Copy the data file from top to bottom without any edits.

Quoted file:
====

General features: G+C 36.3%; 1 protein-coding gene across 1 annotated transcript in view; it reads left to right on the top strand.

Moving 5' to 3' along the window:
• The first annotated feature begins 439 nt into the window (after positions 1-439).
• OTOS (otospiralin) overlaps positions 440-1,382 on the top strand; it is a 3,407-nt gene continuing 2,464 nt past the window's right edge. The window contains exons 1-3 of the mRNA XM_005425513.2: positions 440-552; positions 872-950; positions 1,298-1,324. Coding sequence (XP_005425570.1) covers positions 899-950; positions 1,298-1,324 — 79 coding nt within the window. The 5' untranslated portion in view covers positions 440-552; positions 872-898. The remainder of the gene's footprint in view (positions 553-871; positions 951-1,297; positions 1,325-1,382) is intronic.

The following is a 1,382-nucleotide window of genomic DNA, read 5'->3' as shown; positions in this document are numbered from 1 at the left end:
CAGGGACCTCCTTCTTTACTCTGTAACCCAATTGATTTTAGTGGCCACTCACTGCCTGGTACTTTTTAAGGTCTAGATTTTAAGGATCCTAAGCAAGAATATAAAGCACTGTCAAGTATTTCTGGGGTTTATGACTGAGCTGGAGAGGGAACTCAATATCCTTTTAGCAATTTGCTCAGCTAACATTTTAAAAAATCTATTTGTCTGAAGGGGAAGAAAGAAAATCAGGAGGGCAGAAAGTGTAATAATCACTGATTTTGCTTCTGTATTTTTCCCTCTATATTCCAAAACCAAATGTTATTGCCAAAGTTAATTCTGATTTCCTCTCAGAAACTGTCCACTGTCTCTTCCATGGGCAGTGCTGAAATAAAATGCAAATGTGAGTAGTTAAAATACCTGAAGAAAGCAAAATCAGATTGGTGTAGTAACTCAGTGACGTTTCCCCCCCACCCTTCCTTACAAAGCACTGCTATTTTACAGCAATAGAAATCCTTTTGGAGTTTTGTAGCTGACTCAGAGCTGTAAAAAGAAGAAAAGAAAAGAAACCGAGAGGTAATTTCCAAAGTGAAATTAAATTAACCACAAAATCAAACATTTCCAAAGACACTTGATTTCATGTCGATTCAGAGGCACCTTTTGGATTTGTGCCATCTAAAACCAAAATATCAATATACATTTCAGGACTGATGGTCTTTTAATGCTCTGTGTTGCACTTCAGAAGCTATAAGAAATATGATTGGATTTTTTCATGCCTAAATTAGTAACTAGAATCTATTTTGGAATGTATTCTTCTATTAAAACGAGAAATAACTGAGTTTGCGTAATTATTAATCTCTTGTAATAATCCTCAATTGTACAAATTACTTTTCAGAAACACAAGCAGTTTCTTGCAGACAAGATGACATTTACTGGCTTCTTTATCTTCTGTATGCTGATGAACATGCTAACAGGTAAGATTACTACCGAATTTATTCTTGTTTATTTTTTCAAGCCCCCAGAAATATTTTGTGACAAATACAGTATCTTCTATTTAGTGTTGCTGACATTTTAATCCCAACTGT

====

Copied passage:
General features: G+C 36.3%; 1 protein-coding gene across 1 annotated transcript in view; it reads left to right on the top strand.

Moving 5' to 3' along the window:
• The first annotated feature begins 439 nt into the window (after positions 1-439).
• OTOS (otospiralin) overlaps positions 440-1,382 on the top strand; it is a 3,407-nt gene continuing 2,464 nt past the window's right edge. The window contains exons 1-3 of the mRNA XM_005425513.2: positions 440-552; positions 872-950; positions 1,298-1,324. Coding sequence (XP_005425570.1) covers positions 899-950; positions 1,298-1,324 — 79 coding nt within the window. The 5' untranslated portion in view covers positions 440-552; positions 872-898. The remainder of the gene's footprint in view (positions 553-871; positions 951-1,297; positions 1,325-1,382) is intronic.

The following is a 1,382-nucleotide window of genomic DNA, read 5'->3' as shown; positions in this document are numbered from 1 at the left end:
CAGGGACCTCCTTCTTTACTCTGTAACCCAATTGATTTTAGTGGCCACTCACTGCCTGGTACTTTTTAAGGTCTAGATTTTAAGGATCCTAAGCAAGAATATAAAGCACTGTCAAGTATTTCTGGGGTTTATGACTGAGCTGGAGAGGGAACTCAATATCCTTTTAGCAATTTGCTCAGCTAACATTTTAAAAAATCTATTTGTCTGAAGGGGAAGAAAGAAAATCAGGAGGGCAGAAAGTGTAATAATCACTGATTTTGCTTCTGTATTTTTCCCTCTATATTCCAAAACCAAATGTTATTGCCAAAGTTAATTCTGATTTCCTCTCAGAAACTGTCCACTGTCTCTTCCATGGGCAGTGCTGAAATAAAATGCAAATGTGAGTAGTTAAAATACCTGAAGAAAGCAAAATCAGATTGGTGTAGTAACTCAGTGACGTTTCCCCCCCACCCTTCCTTACAAAGCACTGCTATTTTACAGCAATAGAAATCCTTTTGGAGTTTTGTAGCTGACTCAGAGCTGTAAAAAGAAGAAAAGAAAAGAAACCGAGAGGTAATTTCCAAAGTGAAATTAAATTAACCACAAAATCAAACATTTCCAAAGACACTTGATTTCATGTCGATTCAGAGGCACCTTTTGGATTTGTGCCATCTAAAACCAAAATATCAATATACATTTCAGGACTGATGGTCTTTTAATGCTCTGTGTTGCACTTCAGAAGCTATAAGAAATATGATTGGATTTTTTCATGCCTAAATTAGTAACTAGAATCTATTTTGGAATGTATTCTTCTATTAAAACGAGAAATAACTGAGTTTGCGTAATTATTAATCTCTTGTAATAATCCTCAATTGTACAAATTACTTTTCAGAAACACAAGCAGTTTCTTGCAGACAAGATGACATTTACTGGCTTCTTTATCTTCTGTATGCTGATGAACATGCTAACAGGTAAGATTACTACCGAATTTATTCTTGTTTATTTTTTCAAGCCCCCAGAAATATTTTGTGACAAATACAGTATCTTCTATTTAGTGTTGCTGACATTTTAATCCCAACTGT